In this archive piece Harold Jacobson and Edith Brown Weiss explain how the Council’s Committee for Research on Global Environmental Change led the way in researching how countries implement and comply with international environmental agreements. Jacobson and Brown Weiss lay out how the group defined implementation and compliance and ask multiple questions that are relevant today in terms of more comprehensive climate change accords. Though the project focused on what countries do when they are signatories to an accord, not what happens when they pull out—as the Trump administration did with the Paris Agreement—understanding state behavior on this topic, and how social scientists wrestled with it over 20 years ago, remains valuable.
climate and environmental change
Veronica Herrera continues the “Just Environments” series by examining the ways in which low-income communities that are impacted by toxic contamination mobilize grassroots movements as forms of resistance and vehicles for claims-making. Focusing on neighborhoods in Buenos Aires and Bogotá, Herrera notes that community residents partner with better-resourced actors to frame environmental protections as legal rights, effectively forging new types of environmental citizenship.
Continuing our archival posts on the work of The Council's Committee for Research on Global Environmental Change, here Richard Rockwell provides a detailed account of the various ways in which the social sciences can contribute to a wide array of research puzzles at the intersection of human and social activity with the environment. Rockwell also argues that engaging with natural scientists on these questions will strengthen the social sciences more broadly.
Antonio La Viña continues the “Just Environments” series with an analysis of climate justice challenges and opportunities, particularly from the perspective of vulnerable countries, in light of the US withdrawal from the Paris Agreement. The framing of issues of mitigation and adaptation to climate change in terms of justice—assistance, liability, and accountability—is now part of the global debate. Though the absence of the United States from global climate processes is less than ideal, La Viña suggests that this opening can provide opportunities to address climate justice and for other countries to emerge as global leaders.
Drawing upon a long history of anti-racist, feminist, and decolonial struggles, Malini Ranganathan continues our “Just Environments” series with an essay that suggests freedom can serve as a powerful analytic through which to reimagine environmental justice. Ranganathan makes the case that a comprehensive understanding of freedom must include (though, crucially, is not limited to) the ability to live in a safe and clean environment. Situating environmental harms within a broader emancipatory politics, she brings us closer to redressing multiple, intersectional injustices.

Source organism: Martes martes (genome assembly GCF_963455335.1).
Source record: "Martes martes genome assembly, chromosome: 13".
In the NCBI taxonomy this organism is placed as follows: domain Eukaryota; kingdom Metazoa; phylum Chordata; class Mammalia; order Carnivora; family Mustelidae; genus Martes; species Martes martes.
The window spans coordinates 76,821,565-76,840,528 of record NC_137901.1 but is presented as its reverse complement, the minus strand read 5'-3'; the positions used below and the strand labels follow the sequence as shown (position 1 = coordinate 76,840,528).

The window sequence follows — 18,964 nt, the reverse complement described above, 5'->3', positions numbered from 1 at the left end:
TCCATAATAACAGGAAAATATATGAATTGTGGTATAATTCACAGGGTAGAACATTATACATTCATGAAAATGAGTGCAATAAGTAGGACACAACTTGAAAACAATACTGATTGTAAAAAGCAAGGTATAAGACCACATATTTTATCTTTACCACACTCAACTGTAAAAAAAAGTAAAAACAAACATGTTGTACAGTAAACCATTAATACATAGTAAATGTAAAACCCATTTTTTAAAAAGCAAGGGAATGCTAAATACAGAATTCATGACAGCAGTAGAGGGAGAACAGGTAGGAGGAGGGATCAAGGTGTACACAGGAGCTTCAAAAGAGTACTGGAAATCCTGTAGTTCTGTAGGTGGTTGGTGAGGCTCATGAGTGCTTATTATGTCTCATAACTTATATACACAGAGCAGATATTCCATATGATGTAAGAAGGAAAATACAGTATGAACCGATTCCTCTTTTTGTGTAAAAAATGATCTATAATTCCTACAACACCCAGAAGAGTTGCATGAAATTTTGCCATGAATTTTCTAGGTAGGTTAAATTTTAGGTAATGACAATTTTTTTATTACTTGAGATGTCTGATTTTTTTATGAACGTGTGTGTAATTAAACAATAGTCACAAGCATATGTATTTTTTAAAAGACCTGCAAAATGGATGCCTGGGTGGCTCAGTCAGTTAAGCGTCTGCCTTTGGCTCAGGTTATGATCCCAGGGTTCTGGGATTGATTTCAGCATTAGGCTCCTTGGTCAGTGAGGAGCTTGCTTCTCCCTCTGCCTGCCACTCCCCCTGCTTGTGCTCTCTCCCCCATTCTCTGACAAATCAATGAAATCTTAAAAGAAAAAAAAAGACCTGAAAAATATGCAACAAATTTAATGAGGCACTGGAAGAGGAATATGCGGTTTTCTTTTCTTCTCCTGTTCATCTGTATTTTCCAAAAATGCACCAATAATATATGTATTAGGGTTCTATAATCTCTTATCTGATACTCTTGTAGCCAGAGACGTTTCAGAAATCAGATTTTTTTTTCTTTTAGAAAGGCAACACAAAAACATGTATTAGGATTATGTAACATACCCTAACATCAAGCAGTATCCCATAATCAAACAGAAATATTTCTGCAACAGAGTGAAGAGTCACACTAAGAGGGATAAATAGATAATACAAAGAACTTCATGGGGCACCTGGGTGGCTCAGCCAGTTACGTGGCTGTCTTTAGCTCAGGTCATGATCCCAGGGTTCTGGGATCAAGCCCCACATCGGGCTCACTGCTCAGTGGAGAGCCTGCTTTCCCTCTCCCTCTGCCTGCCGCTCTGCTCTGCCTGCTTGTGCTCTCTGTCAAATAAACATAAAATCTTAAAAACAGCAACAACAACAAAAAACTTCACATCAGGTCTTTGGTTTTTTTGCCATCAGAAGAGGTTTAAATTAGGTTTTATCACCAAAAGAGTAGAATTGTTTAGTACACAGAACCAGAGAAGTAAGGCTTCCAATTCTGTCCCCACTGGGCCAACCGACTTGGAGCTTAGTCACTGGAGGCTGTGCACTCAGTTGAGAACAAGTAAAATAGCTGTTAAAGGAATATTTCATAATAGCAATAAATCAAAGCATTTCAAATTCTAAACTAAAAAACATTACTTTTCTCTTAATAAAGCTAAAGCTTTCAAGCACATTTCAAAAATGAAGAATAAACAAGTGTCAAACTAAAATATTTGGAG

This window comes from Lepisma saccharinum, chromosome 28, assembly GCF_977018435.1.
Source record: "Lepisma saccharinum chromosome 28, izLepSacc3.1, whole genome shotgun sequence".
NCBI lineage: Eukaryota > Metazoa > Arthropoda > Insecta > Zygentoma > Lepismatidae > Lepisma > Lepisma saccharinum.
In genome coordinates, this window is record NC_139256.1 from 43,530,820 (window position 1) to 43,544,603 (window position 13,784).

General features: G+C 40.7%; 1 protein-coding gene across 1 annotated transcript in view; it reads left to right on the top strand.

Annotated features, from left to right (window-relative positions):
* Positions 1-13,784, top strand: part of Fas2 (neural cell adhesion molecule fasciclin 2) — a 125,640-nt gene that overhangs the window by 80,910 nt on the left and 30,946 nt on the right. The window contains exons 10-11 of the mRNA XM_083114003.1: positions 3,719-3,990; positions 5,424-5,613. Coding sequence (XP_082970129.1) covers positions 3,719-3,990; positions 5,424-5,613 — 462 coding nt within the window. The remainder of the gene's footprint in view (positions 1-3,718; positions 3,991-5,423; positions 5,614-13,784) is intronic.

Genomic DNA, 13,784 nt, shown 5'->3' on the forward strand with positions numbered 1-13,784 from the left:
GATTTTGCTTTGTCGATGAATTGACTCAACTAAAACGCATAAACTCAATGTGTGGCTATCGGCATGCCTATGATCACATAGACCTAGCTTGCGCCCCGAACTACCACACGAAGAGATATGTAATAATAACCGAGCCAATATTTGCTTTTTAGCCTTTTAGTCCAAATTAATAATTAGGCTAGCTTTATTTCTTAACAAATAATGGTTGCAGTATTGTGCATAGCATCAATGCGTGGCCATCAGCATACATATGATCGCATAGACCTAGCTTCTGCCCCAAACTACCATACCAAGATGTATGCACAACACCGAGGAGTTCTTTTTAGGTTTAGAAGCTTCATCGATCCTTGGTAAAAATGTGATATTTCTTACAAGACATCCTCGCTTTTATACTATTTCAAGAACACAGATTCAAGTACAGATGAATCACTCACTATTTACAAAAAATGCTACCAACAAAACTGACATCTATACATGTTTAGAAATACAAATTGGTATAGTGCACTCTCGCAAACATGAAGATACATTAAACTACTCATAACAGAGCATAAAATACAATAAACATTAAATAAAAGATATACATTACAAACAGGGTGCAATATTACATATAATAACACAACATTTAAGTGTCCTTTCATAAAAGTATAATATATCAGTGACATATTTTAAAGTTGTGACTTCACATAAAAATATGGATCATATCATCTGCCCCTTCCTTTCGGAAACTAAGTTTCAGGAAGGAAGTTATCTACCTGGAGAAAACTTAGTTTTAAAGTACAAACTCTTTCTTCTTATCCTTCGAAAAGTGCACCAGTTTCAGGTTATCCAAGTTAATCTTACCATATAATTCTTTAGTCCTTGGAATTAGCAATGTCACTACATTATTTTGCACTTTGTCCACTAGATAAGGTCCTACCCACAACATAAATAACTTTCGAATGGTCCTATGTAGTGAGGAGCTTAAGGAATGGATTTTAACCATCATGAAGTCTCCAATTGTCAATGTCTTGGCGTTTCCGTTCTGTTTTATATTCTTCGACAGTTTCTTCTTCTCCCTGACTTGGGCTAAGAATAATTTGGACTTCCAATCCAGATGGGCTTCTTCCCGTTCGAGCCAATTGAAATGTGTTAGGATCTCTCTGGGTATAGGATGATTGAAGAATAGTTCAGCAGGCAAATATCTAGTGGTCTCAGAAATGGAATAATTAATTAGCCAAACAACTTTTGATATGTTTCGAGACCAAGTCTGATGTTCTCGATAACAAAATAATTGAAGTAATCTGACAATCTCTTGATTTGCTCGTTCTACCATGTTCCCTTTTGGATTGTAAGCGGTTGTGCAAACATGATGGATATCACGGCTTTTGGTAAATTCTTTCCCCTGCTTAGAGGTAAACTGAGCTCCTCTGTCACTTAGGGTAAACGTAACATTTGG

Human Processes in Earth Transformation: A Proposed Council Program on the Social Sciences and Global Environmental Changeby Items Editors
In 1988, the Council embarked on an ambitious new initiative on the Human Dimensions of Global Environmental Change. In tandem with Items’s new series on “Just Environments,” we are publishing the first of a set of archival essays detailing the development and progress of this program. Anticipating a research agenda on what has come to be called the “anthropocene,” executive associate Richard Rockwell describes an initial planning conference at Brown University and presciently writes, “The time has surely come to incorporate social perspectives more adequately into research on humans as forces in nature.”
Alexa Dietrich co-launches the “Just Environments” series by reflecting on the environmental challenges faced by transnational communities—in this case, families that live on opposite sides of the US-Mexico border, whose lives are separated by stringent immigration policies. In highlighting the connections between immigration and the environment, Dietrich argues that a more humane approach to legal residency is critical to bolstering local resilience to climate change on both sides of the border.
Why has climate change been so difficult to address through democratic institutions and processes? The SSRC’s Anxieties of Democracy program established a working group to engage this question. Robert O. Keohane and Nancy L. Rosenblum, cochairs of the working group, provide a sense of the issues that have animated its work thus far: mobilization for climate change, the politics of mitigation strategies, and the often neglected role of emotion in democratic participation.
In this contribution from the Items archive from 2007-8, Eda Pepi and Peter Sahlins reflect on an earlier Council program from the 1990s on the intersection of the environment with human action. In many ways ahead of its time, the SSRC’s Global Environmental Change program connected social scientists and climate scientists, and developed agendas that have shaped today’s interdisciplinary research on the human causes and consequences of environmental change.
Elena Turevon is a 2014 International Dissertation Research Fellowship recipient and a graduate student at Duke University. In this Research Snapshot, she examines the social consequences of climate change by focusing on Andean entrepreneurs who work as both miners and mountain guides in Peru's Cordillera Blanca. The Research Snapshots series is an initiative aimed at highlighting important and innovative research by SSRC fellows who are currently conducting or who have recently returned from doing international research.